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'Close Up' at Tarble

Portraits by renowned photographer Schoeller showcase human connection

something something something something something Martin Schoeller photos (Click to enlarge)

International photographer Martin Schoeller uses 40 of his larger-than-life portraits -- of the famous and the unknown -- to emphasize the human connection between us all.

Schoeller’s exhibit, now featured at Tarble Arts Center, displays 5-feet-high by 4-feet-wide portraits consisting of hyper-detailed closeups of each individual portrayed.

The faces include Brad Pitt, Barack Obama, Angelina Jolie, Paris Hilton, Sarah Palin, Andre Agassi and Cindy Sherman alongside photos of everyday people from Africa and Latin America.

To Schoeller, his “Close Up” exhibit represents how humans are a lot more similar than what society wants to recognize.

“We are a lot more alike than we think,” Schoeller said. “In the end, we are the same.”

The portraits place everyone -- celebrities and the unknown -- on the same level, he said.

Jay Grabiec, photographer and journalism instructor at Eastern, said the “Close Up” project creates an interesting juxtaposition.

Exhibit Information

When: Through Feb. 17

  • 10 a.m. - 5 p.m. Tuesday-Friday
  • 10 a.m. - 4 p.m. Saturday
  • 1-4 p.m. Sunday

Where: Tarble Arts Center

  • Brainard and Main Galleries

Cost: Free
More Info:
 

By pairing Paris Hilton, indigenous people and Barack Obama next to each other with the same-sized portraits and white background, Schoeller truly emphasizes the human connection through his photographs.

“Schoeller displays each subject the same," Grabiec said. "In our minds, we may think of them differently, but Schoeller’s exhibit places each individual on the same, even playing field."

The exhibit also brings the viewer into the subject’s personal space, especially since the portraits are so large, Grabiec said.

“The intimate nature really causes the viewer to look at the details of the person’s face and to study the individual,” Grabiec said. “The viewer is forced to look at the raw nature of the subject and see a glimpse of that individual.”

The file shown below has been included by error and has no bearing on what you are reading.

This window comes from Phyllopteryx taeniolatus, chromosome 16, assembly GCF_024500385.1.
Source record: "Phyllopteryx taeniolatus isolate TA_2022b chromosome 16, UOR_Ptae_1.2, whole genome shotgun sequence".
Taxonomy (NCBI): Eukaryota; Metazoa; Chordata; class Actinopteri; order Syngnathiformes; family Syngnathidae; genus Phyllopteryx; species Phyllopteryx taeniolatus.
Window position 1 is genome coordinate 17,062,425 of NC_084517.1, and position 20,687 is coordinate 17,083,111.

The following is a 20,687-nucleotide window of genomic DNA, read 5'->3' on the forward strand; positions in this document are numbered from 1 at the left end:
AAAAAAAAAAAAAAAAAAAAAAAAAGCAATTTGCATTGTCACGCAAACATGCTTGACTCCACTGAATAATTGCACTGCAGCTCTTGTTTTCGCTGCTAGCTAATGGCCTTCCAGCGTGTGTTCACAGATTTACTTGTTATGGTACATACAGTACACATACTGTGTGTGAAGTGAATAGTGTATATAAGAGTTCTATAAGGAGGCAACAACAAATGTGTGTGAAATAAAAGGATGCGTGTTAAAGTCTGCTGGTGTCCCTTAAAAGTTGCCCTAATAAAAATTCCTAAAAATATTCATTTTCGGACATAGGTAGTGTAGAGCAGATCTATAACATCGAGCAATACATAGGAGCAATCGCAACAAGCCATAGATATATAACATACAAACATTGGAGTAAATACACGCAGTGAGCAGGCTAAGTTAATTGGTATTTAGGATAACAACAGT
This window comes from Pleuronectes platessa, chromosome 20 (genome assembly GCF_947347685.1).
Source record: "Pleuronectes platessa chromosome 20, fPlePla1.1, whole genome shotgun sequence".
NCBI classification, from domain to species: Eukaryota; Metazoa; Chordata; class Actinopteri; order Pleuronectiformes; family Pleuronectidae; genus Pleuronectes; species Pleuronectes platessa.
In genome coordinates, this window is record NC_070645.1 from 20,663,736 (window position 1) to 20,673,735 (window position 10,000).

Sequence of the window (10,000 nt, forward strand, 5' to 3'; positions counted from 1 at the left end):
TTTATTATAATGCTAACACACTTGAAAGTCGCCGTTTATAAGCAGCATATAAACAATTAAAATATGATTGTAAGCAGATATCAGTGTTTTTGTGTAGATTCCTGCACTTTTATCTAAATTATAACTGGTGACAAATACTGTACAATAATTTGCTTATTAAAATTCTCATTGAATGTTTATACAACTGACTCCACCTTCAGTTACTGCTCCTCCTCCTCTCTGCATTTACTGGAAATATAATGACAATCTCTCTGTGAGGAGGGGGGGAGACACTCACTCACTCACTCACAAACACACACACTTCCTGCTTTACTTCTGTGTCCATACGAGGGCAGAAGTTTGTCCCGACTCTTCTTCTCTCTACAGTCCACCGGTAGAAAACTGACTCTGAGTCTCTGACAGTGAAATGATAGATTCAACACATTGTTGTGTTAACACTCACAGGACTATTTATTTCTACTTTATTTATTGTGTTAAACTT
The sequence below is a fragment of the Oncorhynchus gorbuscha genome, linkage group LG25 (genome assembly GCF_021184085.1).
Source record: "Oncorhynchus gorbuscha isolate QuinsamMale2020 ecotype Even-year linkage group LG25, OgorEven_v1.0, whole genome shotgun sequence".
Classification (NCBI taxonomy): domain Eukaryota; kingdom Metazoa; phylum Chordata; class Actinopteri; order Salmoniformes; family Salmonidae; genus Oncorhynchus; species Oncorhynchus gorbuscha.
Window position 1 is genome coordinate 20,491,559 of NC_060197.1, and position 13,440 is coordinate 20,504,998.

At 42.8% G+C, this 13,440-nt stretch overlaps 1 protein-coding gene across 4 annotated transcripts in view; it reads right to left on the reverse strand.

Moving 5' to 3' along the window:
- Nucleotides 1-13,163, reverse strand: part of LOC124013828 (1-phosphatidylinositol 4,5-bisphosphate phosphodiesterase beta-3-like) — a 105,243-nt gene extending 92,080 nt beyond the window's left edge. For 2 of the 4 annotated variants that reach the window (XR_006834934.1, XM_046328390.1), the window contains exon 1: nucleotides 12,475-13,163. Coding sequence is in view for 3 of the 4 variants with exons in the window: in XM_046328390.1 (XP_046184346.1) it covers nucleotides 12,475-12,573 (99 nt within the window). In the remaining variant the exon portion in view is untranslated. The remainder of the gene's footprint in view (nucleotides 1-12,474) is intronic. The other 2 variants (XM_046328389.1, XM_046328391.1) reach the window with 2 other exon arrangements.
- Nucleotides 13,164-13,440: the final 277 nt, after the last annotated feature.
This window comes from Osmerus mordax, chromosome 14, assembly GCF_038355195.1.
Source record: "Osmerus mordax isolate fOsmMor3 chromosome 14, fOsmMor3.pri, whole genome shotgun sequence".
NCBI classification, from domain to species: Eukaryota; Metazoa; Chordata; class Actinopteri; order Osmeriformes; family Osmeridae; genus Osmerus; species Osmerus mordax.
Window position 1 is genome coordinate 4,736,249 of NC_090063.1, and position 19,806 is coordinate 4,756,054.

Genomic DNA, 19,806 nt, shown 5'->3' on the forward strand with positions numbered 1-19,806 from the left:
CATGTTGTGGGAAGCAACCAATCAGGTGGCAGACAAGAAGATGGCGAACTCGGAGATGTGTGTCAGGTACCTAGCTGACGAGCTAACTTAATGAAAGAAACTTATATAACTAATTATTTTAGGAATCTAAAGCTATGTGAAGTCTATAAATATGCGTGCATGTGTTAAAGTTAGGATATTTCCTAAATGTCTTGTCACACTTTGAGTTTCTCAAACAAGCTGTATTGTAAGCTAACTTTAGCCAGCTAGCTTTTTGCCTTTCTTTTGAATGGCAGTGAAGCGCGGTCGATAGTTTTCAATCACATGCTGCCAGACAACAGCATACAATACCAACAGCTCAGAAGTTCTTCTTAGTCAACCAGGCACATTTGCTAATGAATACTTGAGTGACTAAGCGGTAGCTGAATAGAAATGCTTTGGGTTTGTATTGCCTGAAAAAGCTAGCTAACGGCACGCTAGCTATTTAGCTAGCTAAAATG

Schoeller, a native of Germany, said he first got the idea for the close-up project after working as Annie Leibovitz's assistant in the mid-'90s.

“Portraits are not fashion, with beauty and illusion,” Schoeller said, lamenting that over the years, photography has become face-painting, where everyone is using Photoshop to skew reality.

Grabiec, a fan of Schoeller’s work, said one of Schoeller’s main talents as a photographer is his ability to take out one aspect of a person’s personality and capture it within his photos.

Schoeller’s subjects are often famous people, and they have a preconceived notion of the image they want to project, while Schoeller might have a different idea of the image he wants to express as an artist, Grabiec said.

Schoeller said it was not easy to force celebrities out of their pre-conceived notions about themselves, because actors and actresses are aware of every contour of their face and how to position themselves.

Schoeller excluded some photos from the exhibit because he did not feel they were true representations of the celebrities.

But some actors and actresses want to portray their true selves, such as actress Meryl Streep, who arrived with no makeup for her photo shoot with him.

Schoeller’s work has been featured in The New Yorker, Gentleman’s Quarterly (GQ), Vanity Fair and Rolling Stone.

He also has received awards from the American Society of Magazine Editors and the Communication Arts and Society of Publication Designers.

Grabiec said he has followed Schoeller’s work throughout the years, especially his photographs of the Olympics and his project of photographing twins side by side.

“He (Schoeller) is a recognized and in-demand international photographer, and for him to come to Charleston, I think it is a pretty big deal,” Grabiec said.

As a journalism instructor, Grabiec decided to take students from his Introduction to Visual Communications class to the exhibit to teach them how to capture a portrait.

"The main lesson I wanted to drive home to my students is to get close to create that sense of intimacy with their subjects," Grabiec said. “I don’t think I could have found more of a literal example of getting closer to your subjects."

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